by Pascal Jacob
The use of weapons or projectiles very quickly represented an interesting source of inspiration for many jugglers from the origins of the discipline since medieval illuminations already represent small silhouettes that handle daggers. Swords, sabres, yatagans, axes, spears, knives or hammers are thrown, manipulated, rotated or tossed around a still body in front of a wooden plank. The attraction of danger is an irresistible magnet for audiences always hungry for thrills. A duo of Chinese manipulators from Laocheng has taken over the ritual juggling of heavy tridents, with this curious innovation: the man moves on the heads of six high wooden logs while around his body twirl up to five tinkling spears.
The possibility of juggling with sharp instruments has fascinated the public since the dawn of humanity: why not imagine one of our first ancestors handling finely carved flints in front of the amazed members of his tribe? The use of boomerang, a specialty revisited by the sisters Tilly and Dolly Price around 1910, does not draw from other sources: throwing, catching. Or killing. Ballistic manipulation has become spectacular and is flourishing on the music hall and cabaret stages as well as in many circuses around the world.
Associated with an exotic practice, projectile throws are sometimes presented in a very naive way, such as in an engraving from the 1860s by the lithographer Hoster, which shows knife throwers wearing loincloths and the chief wearing feather caps, a look that is not unlike Tou-Tainsko on a poster from 1890. The "Wild West Games" also offer a number of opportunities for the implementation of a singular repertoire where daggers and tomahawks take... the lion's share! Kitted out as cowboys or Indians, the practitioners of these very particular disciplines sometimes complicate their exercises by performing them, like Henri Maîtrejean at the Cirque Napoléon, the Tornados or the Collins, on a wire. In addition, the circular structure used to attach the human target is rotating slowly but steadily.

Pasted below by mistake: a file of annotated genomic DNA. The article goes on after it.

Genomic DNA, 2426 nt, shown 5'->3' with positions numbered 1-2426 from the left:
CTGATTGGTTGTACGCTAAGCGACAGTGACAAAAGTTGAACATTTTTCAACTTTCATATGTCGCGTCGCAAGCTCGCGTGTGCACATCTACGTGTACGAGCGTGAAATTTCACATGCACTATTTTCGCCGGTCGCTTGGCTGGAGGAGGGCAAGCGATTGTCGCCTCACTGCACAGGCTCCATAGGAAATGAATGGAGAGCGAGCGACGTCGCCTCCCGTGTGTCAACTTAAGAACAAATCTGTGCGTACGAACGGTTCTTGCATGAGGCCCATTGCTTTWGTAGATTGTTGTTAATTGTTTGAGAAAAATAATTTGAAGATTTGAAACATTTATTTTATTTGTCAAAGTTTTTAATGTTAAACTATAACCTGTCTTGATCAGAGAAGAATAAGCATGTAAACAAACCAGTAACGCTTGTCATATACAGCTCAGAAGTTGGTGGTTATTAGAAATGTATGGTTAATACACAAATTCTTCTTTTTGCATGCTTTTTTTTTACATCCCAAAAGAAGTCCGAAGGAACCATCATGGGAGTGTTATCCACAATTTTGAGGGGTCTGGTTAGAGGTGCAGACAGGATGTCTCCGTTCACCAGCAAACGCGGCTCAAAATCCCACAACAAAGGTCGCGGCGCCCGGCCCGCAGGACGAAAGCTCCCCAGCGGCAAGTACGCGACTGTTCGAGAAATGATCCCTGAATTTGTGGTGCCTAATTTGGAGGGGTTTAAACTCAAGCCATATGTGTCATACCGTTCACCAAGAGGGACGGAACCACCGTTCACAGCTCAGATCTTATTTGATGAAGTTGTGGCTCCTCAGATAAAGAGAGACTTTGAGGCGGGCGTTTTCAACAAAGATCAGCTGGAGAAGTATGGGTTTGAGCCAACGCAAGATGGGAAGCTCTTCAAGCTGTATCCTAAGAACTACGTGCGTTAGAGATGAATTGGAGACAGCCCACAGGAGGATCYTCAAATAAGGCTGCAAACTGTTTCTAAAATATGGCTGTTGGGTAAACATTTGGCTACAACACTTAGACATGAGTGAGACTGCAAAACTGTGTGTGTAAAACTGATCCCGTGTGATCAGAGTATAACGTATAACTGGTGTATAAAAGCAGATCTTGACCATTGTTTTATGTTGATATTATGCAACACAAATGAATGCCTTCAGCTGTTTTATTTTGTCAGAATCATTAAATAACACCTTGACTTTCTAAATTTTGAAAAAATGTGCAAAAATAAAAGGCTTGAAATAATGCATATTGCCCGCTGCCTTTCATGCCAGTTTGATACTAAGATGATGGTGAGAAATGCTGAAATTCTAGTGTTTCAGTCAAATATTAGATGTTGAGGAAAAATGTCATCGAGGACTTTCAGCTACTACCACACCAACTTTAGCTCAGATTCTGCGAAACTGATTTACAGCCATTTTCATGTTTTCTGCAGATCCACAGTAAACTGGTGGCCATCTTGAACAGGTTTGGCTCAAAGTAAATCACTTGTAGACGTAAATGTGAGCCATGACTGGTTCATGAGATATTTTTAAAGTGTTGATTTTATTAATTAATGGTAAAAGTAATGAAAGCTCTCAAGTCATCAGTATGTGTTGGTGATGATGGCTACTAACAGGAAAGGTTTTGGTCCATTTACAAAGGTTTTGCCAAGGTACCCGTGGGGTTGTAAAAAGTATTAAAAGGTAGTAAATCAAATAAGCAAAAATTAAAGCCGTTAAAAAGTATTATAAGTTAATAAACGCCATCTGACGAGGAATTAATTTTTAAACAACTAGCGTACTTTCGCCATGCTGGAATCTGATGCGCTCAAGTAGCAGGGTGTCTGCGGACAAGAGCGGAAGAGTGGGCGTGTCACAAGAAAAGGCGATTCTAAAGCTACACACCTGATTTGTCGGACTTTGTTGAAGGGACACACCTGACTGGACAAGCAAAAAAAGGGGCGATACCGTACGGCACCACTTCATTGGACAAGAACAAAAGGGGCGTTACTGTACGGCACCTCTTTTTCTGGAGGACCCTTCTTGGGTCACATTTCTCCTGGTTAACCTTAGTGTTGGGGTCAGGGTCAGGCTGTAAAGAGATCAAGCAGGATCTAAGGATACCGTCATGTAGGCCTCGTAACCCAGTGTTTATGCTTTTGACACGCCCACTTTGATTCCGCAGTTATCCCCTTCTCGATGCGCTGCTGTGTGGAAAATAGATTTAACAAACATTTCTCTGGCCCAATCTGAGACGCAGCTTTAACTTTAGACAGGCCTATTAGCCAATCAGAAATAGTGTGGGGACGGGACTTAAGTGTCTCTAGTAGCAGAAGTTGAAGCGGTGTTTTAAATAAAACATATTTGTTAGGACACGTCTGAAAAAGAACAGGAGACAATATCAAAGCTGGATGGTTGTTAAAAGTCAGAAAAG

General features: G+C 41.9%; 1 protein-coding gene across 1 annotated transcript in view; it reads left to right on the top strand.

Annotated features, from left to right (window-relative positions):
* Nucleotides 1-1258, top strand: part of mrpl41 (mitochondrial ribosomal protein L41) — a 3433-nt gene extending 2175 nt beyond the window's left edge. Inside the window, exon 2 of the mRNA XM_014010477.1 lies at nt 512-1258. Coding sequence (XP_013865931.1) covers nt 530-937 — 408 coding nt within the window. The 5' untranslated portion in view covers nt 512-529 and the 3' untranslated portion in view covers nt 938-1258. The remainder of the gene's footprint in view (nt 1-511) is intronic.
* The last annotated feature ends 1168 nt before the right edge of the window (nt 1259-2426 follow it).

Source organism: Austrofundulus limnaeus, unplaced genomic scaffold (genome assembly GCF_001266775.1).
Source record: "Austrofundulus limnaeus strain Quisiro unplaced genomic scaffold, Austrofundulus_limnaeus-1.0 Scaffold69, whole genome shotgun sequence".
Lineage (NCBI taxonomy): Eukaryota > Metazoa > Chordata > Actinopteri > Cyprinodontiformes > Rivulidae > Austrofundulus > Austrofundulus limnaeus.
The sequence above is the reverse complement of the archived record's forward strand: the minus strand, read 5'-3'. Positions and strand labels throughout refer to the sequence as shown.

The notion of risk that characterises all these practices is a sensitive marker for several contemporary companies wishing to question this logic of appreciation of prowess. With Marathon and Risque Zéro, two shows created under the colours of the Galapiats, Sébastien Wojdan plays on the concern raised by the proximity of the audience confronted with danger... under control. If the knives thrown and stuck around the artist inevitably cause shivers, it is when a target for an archery sequence is placed between two sections of stands, therefore surrounded by spectators, that the uncertainty can be seen on the faces. The handling of one or more axes causes the same anguish, probably because it is a worrying weapon, linked to ancestral fears. For Timber!, a Cirque Alfonse show staged by Alain Francœur in 2010, all the tools of the lumberjack are called upon to scare the audience. Tow hooks, long saw cutters, whip and, of course, axes play their scary role in the hands of those who handle them.
One of the acrobats of L'Enfant Qui, a show by Patrick Massé at the Théâtre d'un Jour, rotates a heavy mace close to the eyes of the spectators around him and thus summons the spirit of the local juggler while exploiting the delicate interplay between fears and anguishes. Bert and Fred use this ambivalent game with the emotions of the audience with a lot of humour to create short sequences where one character victimises the other with darts, daggers, hammers or whips to the delight of the audience, who see a cathartic dimension to their own desires mixed with a sense of fear. Finally, Johann the Guillerm manipulates a meat cleaver in Secret, a suspenseful moment in the show where the dilation of time takes on its full meaning: if the cleaver does not stick in the block, the artist repeats his gesture, until it is completed, whether he has to do it again 5, 10 or 30 times…
A spectacular and popular practice, blade throwing inspired sculptor Alexandre Calder to create one of his Circus' humorous sequences, developed from 1926 onwards. The painter Henri Matisse also entitled one of the illustrations in the book Jazz published in 1947 Le lanceur de Couteaux ("The Knife Thrower"). This practice has finally led to the creation of companies and associations such as Eurothrowers or the Ligue des lanceurs de couteaux et de haches ("League of Knife Throwers and Axe Throwers"), which bring together thousands of practitioners around the world. Thus, whether pictorial, symbolic or real, ballistic manipulation continues to disturb, fascinate and inspire spectators and designers alike.